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How much sleep do children really need?

14th February 2012

Children do not get enough sleep, and this situation may have begun at least a century ago, according to a recent Australian study.

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However, there is scant evidence on which to base a recommendation.

Researchers found that, from a sample of 32 papers making definite quantitative recommendations about the amount of sleep people should get, only one paper actually involved a scientific study.

There were a few hundred other papers involving sleep, some dating back more than a hundred years, offering scientifically valuable information about the amount of sleep people got.

Today, sleep experts are still unsure exactly how much sleep children should get.

Most of the recommendations are based on estimates, and do not take interrupted sleep into account.

Lead researcher Lisa Anne Matricciani, of the University of South Australia in Adelaide, and her colleagues, said that while there was a common belief that children were not getting enough sleep, and that children's total sleep time had been declining, very little scientific work had taken place.

They wrote that, no matter how much sleep children were getting, it had always been assumed that they needed more.

In the late 19th century, doctors were already recommending that parents and children get half an hour more sleep than they commonly did during that era.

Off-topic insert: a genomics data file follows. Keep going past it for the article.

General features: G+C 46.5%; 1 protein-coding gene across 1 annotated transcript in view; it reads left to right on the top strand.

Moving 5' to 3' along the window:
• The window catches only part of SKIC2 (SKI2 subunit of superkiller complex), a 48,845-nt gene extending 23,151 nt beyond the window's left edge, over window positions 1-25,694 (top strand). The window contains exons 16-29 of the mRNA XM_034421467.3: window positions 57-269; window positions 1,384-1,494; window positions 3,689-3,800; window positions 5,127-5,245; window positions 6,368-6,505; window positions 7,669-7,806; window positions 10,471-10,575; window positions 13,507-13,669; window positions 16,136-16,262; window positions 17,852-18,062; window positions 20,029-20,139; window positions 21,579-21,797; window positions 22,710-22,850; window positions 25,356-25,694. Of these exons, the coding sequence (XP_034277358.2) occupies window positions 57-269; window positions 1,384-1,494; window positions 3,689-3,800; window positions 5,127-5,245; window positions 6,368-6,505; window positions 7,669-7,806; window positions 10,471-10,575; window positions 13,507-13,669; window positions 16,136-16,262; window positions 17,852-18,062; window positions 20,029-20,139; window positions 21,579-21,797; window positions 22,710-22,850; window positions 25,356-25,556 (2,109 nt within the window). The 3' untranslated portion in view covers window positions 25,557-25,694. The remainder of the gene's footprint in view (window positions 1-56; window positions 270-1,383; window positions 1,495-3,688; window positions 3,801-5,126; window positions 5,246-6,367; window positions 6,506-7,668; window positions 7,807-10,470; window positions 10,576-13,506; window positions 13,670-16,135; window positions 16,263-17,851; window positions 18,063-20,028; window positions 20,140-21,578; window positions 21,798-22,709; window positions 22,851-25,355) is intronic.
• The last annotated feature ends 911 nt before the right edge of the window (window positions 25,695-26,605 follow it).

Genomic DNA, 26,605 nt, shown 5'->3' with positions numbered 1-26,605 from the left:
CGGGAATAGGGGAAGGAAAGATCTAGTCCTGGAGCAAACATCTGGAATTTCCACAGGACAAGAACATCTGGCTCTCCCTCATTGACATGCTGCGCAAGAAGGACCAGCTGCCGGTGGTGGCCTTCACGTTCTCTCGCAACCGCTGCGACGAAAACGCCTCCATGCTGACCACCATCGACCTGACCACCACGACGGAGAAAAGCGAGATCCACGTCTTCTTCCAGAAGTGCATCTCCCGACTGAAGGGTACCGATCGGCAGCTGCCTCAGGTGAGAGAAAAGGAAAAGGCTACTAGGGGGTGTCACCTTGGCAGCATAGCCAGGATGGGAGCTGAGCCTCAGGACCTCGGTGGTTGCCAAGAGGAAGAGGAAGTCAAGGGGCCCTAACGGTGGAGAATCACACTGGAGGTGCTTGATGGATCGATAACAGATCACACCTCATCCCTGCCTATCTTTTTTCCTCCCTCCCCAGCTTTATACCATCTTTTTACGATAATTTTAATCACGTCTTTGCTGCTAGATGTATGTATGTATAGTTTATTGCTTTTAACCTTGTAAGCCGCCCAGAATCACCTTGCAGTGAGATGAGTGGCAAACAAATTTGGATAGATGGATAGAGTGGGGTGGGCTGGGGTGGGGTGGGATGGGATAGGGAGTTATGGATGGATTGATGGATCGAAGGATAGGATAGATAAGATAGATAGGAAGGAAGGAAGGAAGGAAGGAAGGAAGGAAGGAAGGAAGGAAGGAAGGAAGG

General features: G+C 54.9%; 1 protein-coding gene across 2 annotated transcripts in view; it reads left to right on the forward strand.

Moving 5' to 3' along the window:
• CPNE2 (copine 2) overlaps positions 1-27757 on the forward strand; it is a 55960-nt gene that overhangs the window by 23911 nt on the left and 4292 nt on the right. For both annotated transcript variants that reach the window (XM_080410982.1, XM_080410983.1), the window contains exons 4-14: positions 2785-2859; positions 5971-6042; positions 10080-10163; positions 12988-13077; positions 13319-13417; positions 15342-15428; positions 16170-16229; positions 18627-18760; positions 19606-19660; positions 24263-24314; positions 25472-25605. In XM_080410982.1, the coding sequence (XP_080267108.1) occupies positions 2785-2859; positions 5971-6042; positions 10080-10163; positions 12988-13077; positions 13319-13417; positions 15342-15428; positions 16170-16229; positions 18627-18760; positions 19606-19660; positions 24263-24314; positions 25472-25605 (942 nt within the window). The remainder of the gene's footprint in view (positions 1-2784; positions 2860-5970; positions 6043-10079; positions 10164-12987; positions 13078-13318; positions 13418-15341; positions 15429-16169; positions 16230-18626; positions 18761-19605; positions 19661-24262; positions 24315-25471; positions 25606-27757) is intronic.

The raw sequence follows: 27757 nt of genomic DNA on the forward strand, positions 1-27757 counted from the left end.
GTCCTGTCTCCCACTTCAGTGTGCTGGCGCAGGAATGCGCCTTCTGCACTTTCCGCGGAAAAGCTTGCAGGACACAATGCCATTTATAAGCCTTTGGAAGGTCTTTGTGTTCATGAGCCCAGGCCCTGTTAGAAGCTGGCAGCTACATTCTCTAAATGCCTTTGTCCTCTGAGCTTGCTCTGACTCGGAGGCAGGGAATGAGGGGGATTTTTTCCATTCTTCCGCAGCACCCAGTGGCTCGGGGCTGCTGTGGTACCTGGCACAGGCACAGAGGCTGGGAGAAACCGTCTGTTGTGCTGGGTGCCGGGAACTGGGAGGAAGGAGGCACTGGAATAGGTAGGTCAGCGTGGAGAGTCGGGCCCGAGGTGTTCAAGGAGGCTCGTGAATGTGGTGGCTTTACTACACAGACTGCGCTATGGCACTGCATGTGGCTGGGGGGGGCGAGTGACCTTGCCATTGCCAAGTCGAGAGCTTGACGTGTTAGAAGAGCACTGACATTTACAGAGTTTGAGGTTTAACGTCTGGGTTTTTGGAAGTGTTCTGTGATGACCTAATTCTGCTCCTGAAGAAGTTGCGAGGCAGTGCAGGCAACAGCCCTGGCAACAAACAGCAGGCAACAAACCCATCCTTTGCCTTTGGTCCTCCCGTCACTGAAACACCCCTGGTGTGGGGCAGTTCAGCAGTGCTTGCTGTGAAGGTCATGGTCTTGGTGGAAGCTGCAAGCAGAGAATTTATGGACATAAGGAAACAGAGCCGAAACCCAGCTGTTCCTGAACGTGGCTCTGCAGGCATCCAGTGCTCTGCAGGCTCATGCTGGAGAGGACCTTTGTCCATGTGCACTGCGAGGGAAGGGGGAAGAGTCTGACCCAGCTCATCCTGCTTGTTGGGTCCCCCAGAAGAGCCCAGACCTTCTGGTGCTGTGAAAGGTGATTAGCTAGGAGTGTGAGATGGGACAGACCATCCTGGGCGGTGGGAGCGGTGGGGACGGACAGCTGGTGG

David Gozal, an expert in childhood sleep problems at the University of Chicago, said that researchers needed diligence, and that they needed to put in the effort of measuring sleep in a large group of the population.

He said that researchers simply needed to find out what was normal, a thing which had never been done before, and that loss of sleep had a tangible effect on society.

For the study, the researchers examined 218 articles involving self-reported amounts of sleep.

Based on these studies, the researchers estimated that the amount of sleep children got has fallen by 73 minutes over the course of 100 years.

But recommended sleep times also dropped by a nearly equal amount.

At the same time, the amount of sleep people imagined they got was 37 minutes less than the amount of sleep they actually got.

Gozal said that, because physicians were influenced by changing societal expectations the same as everybody else, such figures often only reflected parental expectations.

He said that, however, the concern that children did not get enough sleep was a real one, and that whenever parents woke up children instead of letting them wake up by themselves, that was probably a less-than-ideal situation.



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